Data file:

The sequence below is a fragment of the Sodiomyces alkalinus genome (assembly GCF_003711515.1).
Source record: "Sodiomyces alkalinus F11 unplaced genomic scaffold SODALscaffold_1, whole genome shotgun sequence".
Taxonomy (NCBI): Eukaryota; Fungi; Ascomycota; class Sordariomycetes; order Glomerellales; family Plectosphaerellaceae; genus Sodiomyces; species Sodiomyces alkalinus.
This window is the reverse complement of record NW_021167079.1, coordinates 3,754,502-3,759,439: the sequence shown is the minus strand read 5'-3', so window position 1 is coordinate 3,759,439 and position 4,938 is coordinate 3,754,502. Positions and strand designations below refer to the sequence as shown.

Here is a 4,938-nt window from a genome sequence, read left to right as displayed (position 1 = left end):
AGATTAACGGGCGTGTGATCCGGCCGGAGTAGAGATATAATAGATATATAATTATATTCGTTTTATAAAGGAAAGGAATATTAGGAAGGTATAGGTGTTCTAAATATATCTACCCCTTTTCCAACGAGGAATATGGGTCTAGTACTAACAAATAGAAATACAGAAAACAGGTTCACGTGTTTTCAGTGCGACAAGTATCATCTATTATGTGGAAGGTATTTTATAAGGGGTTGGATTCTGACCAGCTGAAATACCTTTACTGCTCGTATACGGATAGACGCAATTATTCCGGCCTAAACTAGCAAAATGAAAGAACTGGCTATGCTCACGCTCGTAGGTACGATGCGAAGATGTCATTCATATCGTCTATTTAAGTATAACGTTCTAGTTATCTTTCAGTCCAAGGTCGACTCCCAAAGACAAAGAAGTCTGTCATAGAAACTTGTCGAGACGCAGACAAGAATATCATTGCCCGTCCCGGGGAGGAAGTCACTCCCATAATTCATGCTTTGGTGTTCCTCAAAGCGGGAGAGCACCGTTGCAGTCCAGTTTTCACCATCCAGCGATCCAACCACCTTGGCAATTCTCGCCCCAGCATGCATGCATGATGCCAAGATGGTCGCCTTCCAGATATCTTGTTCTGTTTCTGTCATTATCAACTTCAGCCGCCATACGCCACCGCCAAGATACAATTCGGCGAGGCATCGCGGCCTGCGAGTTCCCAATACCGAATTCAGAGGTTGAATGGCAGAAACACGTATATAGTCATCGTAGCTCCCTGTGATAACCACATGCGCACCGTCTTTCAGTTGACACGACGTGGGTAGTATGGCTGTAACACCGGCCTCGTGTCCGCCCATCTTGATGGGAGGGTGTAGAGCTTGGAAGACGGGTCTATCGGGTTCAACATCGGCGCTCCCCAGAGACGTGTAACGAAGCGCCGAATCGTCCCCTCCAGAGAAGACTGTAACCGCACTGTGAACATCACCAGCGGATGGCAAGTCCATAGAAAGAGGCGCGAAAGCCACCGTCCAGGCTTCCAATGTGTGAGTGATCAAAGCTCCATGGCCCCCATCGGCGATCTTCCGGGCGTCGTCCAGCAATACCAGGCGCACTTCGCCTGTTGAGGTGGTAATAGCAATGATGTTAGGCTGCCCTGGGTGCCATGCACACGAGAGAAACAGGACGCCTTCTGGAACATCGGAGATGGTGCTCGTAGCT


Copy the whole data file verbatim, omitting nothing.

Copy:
The sequence below is a fragment of the Sodiomyces alkalinus genome (assembly GCF_003711515.1).
Source record: "Sodiomyces alkalinus F11 unplaced genomic scaffold SODALscaffold_1, whole genome shotgun sequence".
Taxonomy (NCBI): Eukaryota; Fungi; Ascomycota; class Sordariomycetes; order Glomerellales; family Plectosphaerellaceae; genus Sodiomyces; species Sodiomyces alkalinus.
This window is the reverse complement of record NW_021167079.1, coordinates 3,754,502-3,759,439: the sequence shown is the minus strand read 5'-3', so window position 1 is coordinate 3,759,439 and position 4,938 is coordinate 3,754,502. Positions and strand designations below refer to the sequence as shown.

Here is a 4,938-nt window from a genome sequence, read left to right as displayed (position 1 = left end):
AGATTAACGGGCGTGTGATCCGGCCGGAGTAGAGATATAATAGATATATAATTATATTCGTTTTATAAAGGAAAGGAATATTAGGAAGGTATAGGTGTTCTAAATATATCTACCCCTTTTCCAACGAGGAATATGGGTCTAGTACTAACAAATAGAAATACAGAAAACAGGTTCACGTGTTTTCAGTGCGACAAGTATCATCTATTATGTGGAAGGTATTTTATAAGGGGTTGGATTCTGACCAGCTGAAATACCTTTACTGCTCGTATACGGATAGACGCAATTATTCCGGCCTAAACTAGCAAAATGAAAGAACTGGCTATGCTCACGCTCGTAGGTACGATGCGAAGATGTCATTCATATCGTCTATTTAAGTATAACGTTCTAGTTATCTTTCAGTCCAAGGTCGACTCCCAAAGACAAAGAAGTCTGTCATAGAAACTTGTCGAGACGCAGACAAGAATATCATTGCCCGTCCCGGGGAGGAAGTCACTCCCATAATTCATGCTTTGGTGTTCCTCAAAGCGGGAGAGCACCGTTGCAGTCCAGTTTTCACCATCCAGCGATCCAACCACCTTGGCAATTCTCGCCCCAGCATGCATGCATGATGCCAAGATGGTCGCCTTCCAGATATCTTGTTCTGTTTCTGTCATTATCAACTTCAGCCGCCATACGCCACCGCCAAGATACAATTCGGCGAGGCATCGCGGCCTGCGAGTTCCCAATACCGAATTCAGAGGTTGAATGGCAGAAACACGTATATAGTCATCGTAGCTCCCTGTGATAACCACATGCGCACCGTCTTTCAGTTGACACGACGTGGGTAGTATGGCTGTAACACCGGCCTCGTGTCCGCCCATCTTGATGGGAGGGTGTAGAGCTTGGAAGACGGGTCTATCGGGTTCAACATCGGCGCTCCCCAGAGACGTGTAACGAAGCGCCGAATCGTCCCCTCCAGAGAAGACTGTAACCGCACTGTGAACATCACCAGCGGATGGCAAGTCCATAGAAAGAGGCGCGAAAGCCACCGTCCAGGCTTCCAATGTGTGAGTGATCAAAGCTCCATGGCCCCCATCGGCGATCTTCCGGGCGTCGTCCAGCAATACCAGGCGCACTTCGCCTGTTGAGGTGGTAATAGCAATGATGTTAGGCTGCCCTGGGTGCCATGCACACGAGAGAAACAGGACGCCTTCTGGAACATCGGAGATGGTGCTCGTAGCT